Genre: Adventure, Comedy, Drama
Directed by: Ken Kwapis
Starring: Robert Redford, Nick Nolte, Emma Thompson
In the latter half of the 90s, just a couple of years after Cheryl Strayed successfully endeavoured to walk the Pacific Crest Trail whilst on a journey of self-discovery, American writer Bill Bryson set off in the hope of reconnecting with his native homeland by conquering America’s other great nature path, the Appalachian Trail. And now, mere months after Reece Witherspoon brilliantly brought Strayed’s story to the big screen, here comes Robert Redford to help tell Bryson’s. The outcome, however, is more of a gentle stroll than gruelling hike.
Redford first optioned A Walk In The Woods more than a decade ago, hoping that the project would allow him to reteam with Paul Newman on the screen for the third time. Unfortunately, Newman’s ailing health and eventual death put paid to that plan, but Redford continued to nurse the project, apparently driven by the opportunity to blend beautiful backdrops with hearty laughs and honest reflections.
Saddled with the task of traversing Bryson’s terrific travelogue and turning it into something vaguely cinematic, screenwriters Rick Kerb and Bill Holderman show great struggle in trying to draw drama from the source material. Their meandering script introduces us to an older Bryson (Redford), one who’s disengaged with his surroundings and struggling to enjoy his retirement. Keen for one final adventure, and despite the objections of his wife (an underused Emma Thompson), he decides to go on a 2181-mile trek from Georgia to Maine, reluctantly accompanied by his former long lost friend Stephen Katz (Nick Nolte).
Redford’s partnership with Nolte may not be as tantalising as the prospect of having Butch Cassidy and the Sundance Kid reunited out in the sticks, but between them these two veteran actors manage to maintain a steady pace. Though his performance occasionally comes off as too prickly for its own good, Redford does a great job of capturing the acerbic sense of humour that’s so evident within Bryson’s prose; it’s not the exaggerated expressions and broad double takes that make you laugh, it’s the offhand observations or barbed quips that supplement them. Whilst Nolte, playing a person who Bryson describes in his book as having the appearance of “Orson Welles after a very bad night”, captures Katz’s oafishness with a curmudgeonly charm that makes for good company.Certain parts of Bryson’s book, namely those that are narrative heavy, translate tremendously to the screen. A sequence in which Katz finds himself having to evade the husband of his latest sexual conquest, the buxom Beulah (Susan McPhail), is as sidesplittingly absurd on film as it was on page.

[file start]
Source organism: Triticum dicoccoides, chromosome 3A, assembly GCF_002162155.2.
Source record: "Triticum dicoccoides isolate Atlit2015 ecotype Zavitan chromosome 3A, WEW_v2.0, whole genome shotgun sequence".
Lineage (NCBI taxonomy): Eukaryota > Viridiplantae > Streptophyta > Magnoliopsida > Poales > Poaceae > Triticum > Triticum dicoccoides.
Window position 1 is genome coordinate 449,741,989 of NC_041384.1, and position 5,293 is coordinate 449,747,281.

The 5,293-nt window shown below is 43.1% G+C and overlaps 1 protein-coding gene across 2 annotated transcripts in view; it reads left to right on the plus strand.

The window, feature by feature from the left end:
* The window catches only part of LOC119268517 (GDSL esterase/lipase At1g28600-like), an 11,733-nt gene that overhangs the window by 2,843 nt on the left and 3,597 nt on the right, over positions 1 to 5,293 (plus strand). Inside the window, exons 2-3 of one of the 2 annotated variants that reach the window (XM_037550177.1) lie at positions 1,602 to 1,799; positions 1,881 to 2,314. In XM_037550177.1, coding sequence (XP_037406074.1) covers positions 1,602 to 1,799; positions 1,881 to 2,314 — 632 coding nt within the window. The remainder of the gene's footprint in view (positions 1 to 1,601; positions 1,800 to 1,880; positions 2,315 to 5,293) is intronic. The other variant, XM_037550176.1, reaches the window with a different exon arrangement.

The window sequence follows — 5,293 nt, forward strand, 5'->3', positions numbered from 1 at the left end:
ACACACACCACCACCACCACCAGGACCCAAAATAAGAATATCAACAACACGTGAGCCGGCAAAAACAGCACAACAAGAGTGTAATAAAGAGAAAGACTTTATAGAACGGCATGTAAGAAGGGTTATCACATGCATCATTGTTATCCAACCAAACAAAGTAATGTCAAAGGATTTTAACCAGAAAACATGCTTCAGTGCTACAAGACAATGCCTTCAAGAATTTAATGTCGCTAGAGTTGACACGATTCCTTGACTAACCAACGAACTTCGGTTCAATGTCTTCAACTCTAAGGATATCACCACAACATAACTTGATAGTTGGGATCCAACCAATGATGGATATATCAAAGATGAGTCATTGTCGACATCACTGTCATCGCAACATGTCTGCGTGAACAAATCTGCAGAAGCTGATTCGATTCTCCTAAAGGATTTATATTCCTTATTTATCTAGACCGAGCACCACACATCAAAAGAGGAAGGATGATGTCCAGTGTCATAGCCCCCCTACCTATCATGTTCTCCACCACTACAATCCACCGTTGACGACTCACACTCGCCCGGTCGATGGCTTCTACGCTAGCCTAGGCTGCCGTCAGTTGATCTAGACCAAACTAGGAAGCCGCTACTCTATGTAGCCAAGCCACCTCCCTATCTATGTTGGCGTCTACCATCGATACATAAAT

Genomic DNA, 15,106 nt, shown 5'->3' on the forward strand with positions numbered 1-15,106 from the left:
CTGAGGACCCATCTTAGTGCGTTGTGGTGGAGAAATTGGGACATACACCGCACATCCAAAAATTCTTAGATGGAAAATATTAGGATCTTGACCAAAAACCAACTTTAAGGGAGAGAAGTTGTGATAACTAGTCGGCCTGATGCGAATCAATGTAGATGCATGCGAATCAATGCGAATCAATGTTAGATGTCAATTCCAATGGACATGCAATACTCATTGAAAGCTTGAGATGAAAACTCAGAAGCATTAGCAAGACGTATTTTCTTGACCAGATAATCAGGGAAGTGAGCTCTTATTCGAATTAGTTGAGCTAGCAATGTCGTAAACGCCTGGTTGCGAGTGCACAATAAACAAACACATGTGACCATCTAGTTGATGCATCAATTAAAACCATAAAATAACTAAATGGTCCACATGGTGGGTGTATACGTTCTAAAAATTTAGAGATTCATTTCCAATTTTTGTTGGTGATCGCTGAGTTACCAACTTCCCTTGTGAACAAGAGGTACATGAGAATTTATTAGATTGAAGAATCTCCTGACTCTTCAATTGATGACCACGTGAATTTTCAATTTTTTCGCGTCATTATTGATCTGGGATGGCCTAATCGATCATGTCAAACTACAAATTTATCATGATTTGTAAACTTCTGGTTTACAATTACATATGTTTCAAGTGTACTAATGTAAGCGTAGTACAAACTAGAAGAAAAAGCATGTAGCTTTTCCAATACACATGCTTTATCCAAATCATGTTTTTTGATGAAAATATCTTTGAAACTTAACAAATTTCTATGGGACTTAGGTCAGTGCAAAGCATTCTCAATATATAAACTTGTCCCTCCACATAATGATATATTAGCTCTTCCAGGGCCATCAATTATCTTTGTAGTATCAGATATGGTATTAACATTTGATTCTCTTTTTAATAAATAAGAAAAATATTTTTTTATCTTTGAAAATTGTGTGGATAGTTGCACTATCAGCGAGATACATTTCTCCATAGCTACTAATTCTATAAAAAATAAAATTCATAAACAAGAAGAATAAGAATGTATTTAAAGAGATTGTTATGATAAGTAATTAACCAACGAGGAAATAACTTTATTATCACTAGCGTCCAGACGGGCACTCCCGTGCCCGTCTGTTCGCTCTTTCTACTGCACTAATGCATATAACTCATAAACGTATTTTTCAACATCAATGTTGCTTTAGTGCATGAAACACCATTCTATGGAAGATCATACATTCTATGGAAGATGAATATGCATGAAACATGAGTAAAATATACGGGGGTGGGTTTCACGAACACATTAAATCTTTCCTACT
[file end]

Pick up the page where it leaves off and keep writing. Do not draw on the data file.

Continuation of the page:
Yet for the most part, this is a film that feels lost, as if it’s wandering the wilderness with nowhere to go. Kerb and Holderman struggle to convey any real character complexity – females, in particular, are all forgettable and one-note, despite the best efforts of such performers as Mary Steenburgen – and never seem that interested in considering the challenges faced by the central duo during their expedition, causing them to rely, predominantly, on generic geriatric grumblings to help pass the time.
Worst still is Ken Kwapis’ frustratingly flat-footed direction, which is so unstable it would take more than two trekking poles for it to have any chance of standing up right. He’s even insecure about giving the spellbinding setting a decent look in, refusing to linger on its splendour during sweeping long shots, and regularly resorting to using noticeable green screen during close-ups. Redford may have envisaged A Walk In The Woods as his chance to take an audience to the heart of his Nation’s hinterland, but what we actually go on is a light ramble that struggles to go any sort of distance.